“I wonder if there is any place in the World that is more beautiful than Tibet” - PalzomPhayul’s Kathmandu correspondent talks to a Tibetan woman who recently visited Tibet after seven years since she first left her native hometown for exile in 2000. Palzom, (name changed) narrates her experiences of the visit, and explains how she is still confused seeing all the unrecognizable changes she witnessed in her homeland since she last saw Tibet.By Tenzin Choephel
A changing scene of a street in Lhasa. (Photo by Mathew Akester)
A Tibetan woman, in her late twenties, currently living in Kathmandu returned home in Dege (Derge) County, located in Kham Province in eastern Tibet, last month to visit her family after a gap of seven years. Like many Tibetans who escape Tibet without proper documents every year to seek better education in exile, Palzom (name changed on request) managed to get out of Tibet in June 2000, and received opportunity to study for three years at Sogar School in Dharamsala, the seat of the Dalai Lama led Tibetan Government-in-Exile.
To visit Tibet, you need to apply for a permit at the Chinese Embassy in Kathmandu giving details of your family in Tibet she says. After clearing verifications and confirming family ties from concerned authorities in Tibet, the Embassy issues a one time entry permit valid for two years to travel inside Tibet. Once you enter Tibet, you need to register your arrival at a Reception Center in Dram border town, then in Lhasa and finally at your home County. Palzom says that people at the Reception Center are extraordinarily warm, welcoming and helpful, but she doubts their motive.
Palzom arrived in Lhasa on Sunday and was lucky that Jokhang temple, one of the holiest shrines in Tibet, was open for visitors the next day. She later came to know that Jokhang is open to public only on Monday, Wednesday and Friday and between 7-11 AM only. “If there is religious freedom in Tibet, Jokhang should be open everyday to allow Tibetans to pray freely and openly any time they like,” Palzom argues.
After spending three days in Lhasa, Palzom traveled to her native place Dege County. Mesmerized by the stunning beauty of the vast stretches of Tibet’s wilderness all along the way, she remarks, “I wonder if there is any place in the World that is more beautiful than Tibet”.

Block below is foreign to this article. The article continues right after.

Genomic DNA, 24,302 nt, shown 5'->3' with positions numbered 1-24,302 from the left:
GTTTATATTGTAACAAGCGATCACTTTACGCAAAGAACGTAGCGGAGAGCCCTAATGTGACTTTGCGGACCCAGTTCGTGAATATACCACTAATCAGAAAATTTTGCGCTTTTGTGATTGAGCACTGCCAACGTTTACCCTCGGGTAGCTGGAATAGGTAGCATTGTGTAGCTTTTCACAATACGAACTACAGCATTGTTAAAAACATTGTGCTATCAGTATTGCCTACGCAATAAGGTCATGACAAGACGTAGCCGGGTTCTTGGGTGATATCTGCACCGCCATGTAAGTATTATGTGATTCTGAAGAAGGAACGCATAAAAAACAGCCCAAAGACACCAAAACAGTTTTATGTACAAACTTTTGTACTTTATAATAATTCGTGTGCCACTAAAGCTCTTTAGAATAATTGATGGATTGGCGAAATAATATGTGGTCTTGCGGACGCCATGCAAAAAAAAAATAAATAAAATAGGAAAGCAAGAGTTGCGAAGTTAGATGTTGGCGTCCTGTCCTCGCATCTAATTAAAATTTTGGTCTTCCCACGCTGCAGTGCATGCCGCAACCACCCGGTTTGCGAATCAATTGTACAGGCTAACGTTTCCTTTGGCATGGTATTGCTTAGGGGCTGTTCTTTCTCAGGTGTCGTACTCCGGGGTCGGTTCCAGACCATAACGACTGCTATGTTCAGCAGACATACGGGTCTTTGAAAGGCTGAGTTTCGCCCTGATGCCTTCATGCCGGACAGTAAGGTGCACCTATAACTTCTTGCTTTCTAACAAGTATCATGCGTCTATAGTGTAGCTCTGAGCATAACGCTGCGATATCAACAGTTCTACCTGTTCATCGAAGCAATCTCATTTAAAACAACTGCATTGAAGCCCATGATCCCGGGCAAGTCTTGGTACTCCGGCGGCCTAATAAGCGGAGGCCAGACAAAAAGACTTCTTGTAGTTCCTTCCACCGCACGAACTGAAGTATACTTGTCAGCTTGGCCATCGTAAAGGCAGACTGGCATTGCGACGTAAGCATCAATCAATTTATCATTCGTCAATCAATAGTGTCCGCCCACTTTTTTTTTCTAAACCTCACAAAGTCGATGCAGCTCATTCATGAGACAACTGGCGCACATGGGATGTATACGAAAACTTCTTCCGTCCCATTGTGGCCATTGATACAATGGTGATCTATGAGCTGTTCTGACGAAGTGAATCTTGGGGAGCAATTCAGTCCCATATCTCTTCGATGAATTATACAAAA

She found that her native Dege county has undergone tremendous change in terms of infrastructural development that she now finds it difficult to believe that it used to take six days to reach Dege from Lhasa, which now takes only a day and a half.
Palzom says, traditionally and before she left Dege, people there were mostly farmers and nomads and live a simple life but now there is almost no one farming and rearing livestock. According to her, as she has been told by people from her native place, this has been due to the green policy of China that requires plantation of thorny bushes on all farmland and destruction and slaughter of all livestock supposedly to protect the environment and prevent flooding in “Mainland China”.
Lives of Tibetan people have been transformed by an immeasurable degree. The once traditional agro-pastoral lifestyle has been abandoned completely and people there now almost totally depend on collection of sought after herbs like the Yartsa Gunbu
[Scientific name: Cordyceps sinensis], construction labour or, Government compensation for farmland that does not last more than two years in most of the cases. Yartsa Gonbu
(Summer-grass Winter-worm) is a species of fungus found wildly in Tibet and is used as a precious ingredient in Tibetan and Chinese traditional medicines.
Although people in her village are now increasingly exposed to modern amenities, Palzom wonders how long this kind of provisional living pattern would support those Tibetans in the long run. Palzom particularly observed that people there do not have any permanent or specific jobs but, have somehow managed a fairly good living. Her interactions with people told her that many of them depend mostly on collecting Yertsa Gunbu, which fetch them high price in the market.
China has introduced a nine years compulsory education to all children in 2006 and the policy has been supposedly implemented in Tibet also. If a family does not send a child to school then their farmland compensation could be deducted. Good school buildings with good facilities are now established in Tibet. These schools look impressive from outside for Palzom. However, quality of education did not impress her. She learned from her fellow native men that the inside of schools is empty and the teachers are known to be playing mahjong
at school. The Tibetans she met would quite often complain that even after sending their children to schools for more than three years they could not read and write properly.
Palzom’s family urged her to stay back home in Tibet but, she chose not to because “even if I talk, I have to be scared, people are suspicious, young people mostly talk in Chinese even though they are Tibetan; almost all boys and girls drink alcohol and visit nangma
, they fool around alcohol”. “People there asked me how Tibetans are now in Tibet; I would tell them - Tibetans were drunk before 1959 and they are still drunk. There are bars, gambling houses, brothels; all the business centers are owned by Chinese, even though I grew up there, I didn’t feel like living there anymore”.
However, she found that young Tibetans in her native place are not totally ignorant of His Holiness the Dalai Lama and the Tibetans in Exile. She was surprised to see that songs of Phurbu T. Namgyal, like ‘Kyo lhang lhang’
and others are quite popular and played even in a small village in her native place.
Palzom, now in her late twenties returned back to Nepal from her native place, however, like many other fellow Tibetans living in exile, she is not very happy with her situation in Nepal either. She wishes to move to America for a supposedly better life.